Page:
– The number of bytes the NFS client requests from the NFS server in a single read request. – If packets are being dropped between the client and the server, decrease rsize to 4096 or 2048. To find out whether packets are being dropped, issue the “nfsstat -rc” command at the HP-UX prompt. If the timeout and retrans values returned by this command are high, but the badxid number is close to zero, then packets are being dropped somewhere in the network. – The default is rsize=8192.
– The number of bytes the NFS client sends to the NFS server in a single write request. – If packets are being dropped between the client and the server, decrease wsize to 4096 or 2048. To find out whether packets are being dropped, issue the “nfsstat -rc” command at the HP-UX prompt. If the timeout and retrans values returned by this command are high, but the badxid number is close to zero, then packets are being dropped somewhere in the network. – The default is wsize=8192.
O (Overlay mount)¶
– Allows the file system to be mounted over an existing mount point, making the underlying file system inaccessible. If you attempt to mount a file system over an existing mount point without the -O option, the mount will fail with the error device busy. – Caution: Using the -O mount option can put your system in a confusing state. The -O option allows you to hide local data under an NFS mount point without receiving any warning. Local data hidden beneath an NFS mount point will not be backed up during regular system backups. – On HP-UX, the -O option is valid only for NFS-mounted file systems. For this reason, if you specify the -O option, you must also specify the -F nfs option to the mount command or the nfs file system type in the /etc/fstab file. – The default value is not specified for the parameter.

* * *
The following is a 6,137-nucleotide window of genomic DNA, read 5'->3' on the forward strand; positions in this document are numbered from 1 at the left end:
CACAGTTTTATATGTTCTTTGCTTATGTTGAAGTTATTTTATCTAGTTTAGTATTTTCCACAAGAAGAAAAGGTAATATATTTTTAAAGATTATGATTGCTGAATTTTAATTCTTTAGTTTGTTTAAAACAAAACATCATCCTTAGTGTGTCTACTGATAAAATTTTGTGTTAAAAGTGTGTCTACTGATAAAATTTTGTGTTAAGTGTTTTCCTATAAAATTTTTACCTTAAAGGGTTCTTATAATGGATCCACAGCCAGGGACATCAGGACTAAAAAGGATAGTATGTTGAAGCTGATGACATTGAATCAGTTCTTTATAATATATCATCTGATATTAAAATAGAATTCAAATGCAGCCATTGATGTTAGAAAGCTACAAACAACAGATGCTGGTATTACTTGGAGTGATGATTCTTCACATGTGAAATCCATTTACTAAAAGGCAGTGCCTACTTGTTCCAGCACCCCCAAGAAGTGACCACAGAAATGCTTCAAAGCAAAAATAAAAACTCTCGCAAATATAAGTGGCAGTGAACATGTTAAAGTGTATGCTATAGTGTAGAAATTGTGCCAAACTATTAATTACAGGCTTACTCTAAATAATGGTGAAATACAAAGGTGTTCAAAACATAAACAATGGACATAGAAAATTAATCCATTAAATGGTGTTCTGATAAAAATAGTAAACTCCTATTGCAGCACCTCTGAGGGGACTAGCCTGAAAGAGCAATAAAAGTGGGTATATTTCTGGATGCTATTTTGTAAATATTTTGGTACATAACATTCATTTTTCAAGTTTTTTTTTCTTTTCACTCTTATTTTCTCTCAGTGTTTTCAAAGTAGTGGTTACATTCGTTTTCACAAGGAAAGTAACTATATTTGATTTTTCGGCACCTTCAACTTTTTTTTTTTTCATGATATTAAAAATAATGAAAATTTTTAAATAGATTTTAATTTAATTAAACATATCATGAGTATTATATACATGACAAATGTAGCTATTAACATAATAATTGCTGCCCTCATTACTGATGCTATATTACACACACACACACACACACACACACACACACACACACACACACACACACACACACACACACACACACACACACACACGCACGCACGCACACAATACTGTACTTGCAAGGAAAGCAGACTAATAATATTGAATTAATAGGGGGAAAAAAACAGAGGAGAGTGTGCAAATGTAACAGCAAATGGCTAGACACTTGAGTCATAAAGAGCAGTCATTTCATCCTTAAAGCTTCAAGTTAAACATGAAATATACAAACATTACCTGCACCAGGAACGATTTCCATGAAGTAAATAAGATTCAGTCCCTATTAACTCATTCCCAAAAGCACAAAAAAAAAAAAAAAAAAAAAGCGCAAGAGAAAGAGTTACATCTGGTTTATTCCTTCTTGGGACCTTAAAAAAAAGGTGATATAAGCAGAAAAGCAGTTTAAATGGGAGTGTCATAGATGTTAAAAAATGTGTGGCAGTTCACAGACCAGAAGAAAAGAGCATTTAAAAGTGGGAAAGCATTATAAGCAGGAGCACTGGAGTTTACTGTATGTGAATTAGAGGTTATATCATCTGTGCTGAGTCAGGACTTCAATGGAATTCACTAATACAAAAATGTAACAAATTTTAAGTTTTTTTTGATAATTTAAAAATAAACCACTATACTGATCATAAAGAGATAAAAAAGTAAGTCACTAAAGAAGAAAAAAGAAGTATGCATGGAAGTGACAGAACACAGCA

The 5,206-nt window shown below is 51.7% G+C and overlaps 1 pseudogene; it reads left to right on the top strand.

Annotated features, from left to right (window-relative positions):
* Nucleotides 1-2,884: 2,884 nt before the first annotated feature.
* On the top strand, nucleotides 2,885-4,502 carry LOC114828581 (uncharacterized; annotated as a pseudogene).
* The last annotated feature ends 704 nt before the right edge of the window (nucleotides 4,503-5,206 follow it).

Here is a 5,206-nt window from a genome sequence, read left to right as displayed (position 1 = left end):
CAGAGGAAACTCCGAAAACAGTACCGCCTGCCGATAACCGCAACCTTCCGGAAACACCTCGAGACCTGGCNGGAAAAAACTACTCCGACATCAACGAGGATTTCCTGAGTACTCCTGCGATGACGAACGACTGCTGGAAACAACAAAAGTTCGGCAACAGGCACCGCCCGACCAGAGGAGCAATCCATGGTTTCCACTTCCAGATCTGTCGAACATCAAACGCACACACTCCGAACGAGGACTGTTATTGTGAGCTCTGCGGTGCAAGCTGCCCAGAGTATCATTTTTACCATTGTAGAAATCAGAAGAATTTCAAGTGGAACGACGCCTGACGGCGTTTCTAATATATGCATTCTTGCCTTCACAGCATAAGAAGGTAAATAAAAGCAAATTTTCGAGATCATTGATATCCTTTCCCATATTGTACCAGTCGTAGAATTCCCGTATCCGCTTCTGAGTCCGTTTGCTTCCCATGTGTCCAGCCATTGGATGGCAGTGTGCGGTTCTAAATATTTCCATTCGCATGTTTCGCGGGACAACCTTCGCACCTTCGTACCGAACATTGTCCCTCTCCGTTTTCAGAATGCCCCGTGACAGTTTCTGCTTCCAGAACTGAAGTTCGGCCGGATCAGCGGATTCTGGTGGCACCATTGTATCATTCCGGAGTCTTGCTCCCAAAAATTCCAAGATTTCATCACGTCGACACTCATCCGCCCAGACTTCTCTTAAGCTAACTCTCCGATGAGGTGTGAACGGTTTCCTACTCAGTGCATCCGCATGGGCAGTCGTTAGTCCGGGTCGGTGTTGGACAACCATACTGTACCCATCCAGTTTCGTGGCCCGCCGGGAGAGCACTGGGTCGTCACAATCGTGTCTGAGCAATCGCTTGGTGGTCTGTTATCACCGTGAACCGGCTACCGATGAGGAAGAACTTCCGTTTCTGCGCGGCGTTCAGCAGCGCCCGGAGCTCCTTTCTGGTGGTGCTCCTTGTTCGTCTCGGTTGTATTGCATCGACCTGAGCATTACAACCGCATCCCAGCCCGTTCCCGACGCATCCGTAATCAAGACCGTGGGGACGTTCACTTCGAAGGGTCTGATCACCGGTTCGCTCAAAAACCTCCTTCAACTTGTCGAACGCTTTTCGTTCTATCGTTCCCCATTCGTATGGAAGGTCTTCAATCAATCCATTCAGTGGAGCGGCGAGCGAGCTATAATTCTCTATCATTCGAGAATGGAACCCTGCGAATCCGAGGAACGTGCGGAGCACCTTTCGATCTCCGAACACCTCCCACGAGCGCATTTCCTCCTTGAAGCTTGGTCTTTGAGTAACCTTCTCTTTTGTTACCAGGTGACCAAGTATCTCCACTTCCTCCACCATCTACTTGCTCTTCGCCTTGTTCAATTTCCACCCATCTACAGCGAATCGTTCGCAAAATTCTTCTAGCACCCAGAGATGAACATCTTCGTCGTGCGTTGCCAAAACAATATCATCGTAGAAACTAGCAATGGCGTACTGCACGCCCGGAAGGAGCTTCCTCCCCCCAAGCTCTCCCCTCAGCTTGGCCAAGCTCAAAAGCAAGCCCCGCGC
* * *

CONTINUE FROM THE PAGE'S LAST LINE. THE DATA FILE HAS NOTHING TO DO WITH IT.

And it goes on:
– If the file system is mounted read-only, this option remounts it read/write. This allows you to change the access permissions from read-only to read/write without forcing everyone to leave the mounted directory or killing all processes using it. – The Default value is not specified for this parameter.
– If specified, this option prevents the NFS client from caching attributes for the mounted directory. – Specify noac for a directory that will be used frequently by many NFS clients. The noac option ensures that the file and directory attributes on the server are up to date, because no changes are cached on the clients. However, if many NFS clients using the same NFS server all disable attribute caching, the server may become overloaded with attribute requests and updates. You can also use the actimeo option to set all the caching timeouts to a small number of seconds, like 1 or 3. – If you specify noac, do not specify the other caching options. – The Default value is not specified for this parameter.
– If specified, this option suppresses fresh attributes when opening a file. – Specify nocto for a file or directory that never changes, to decrease the load on your network. – The Default value is not specified for this parameter.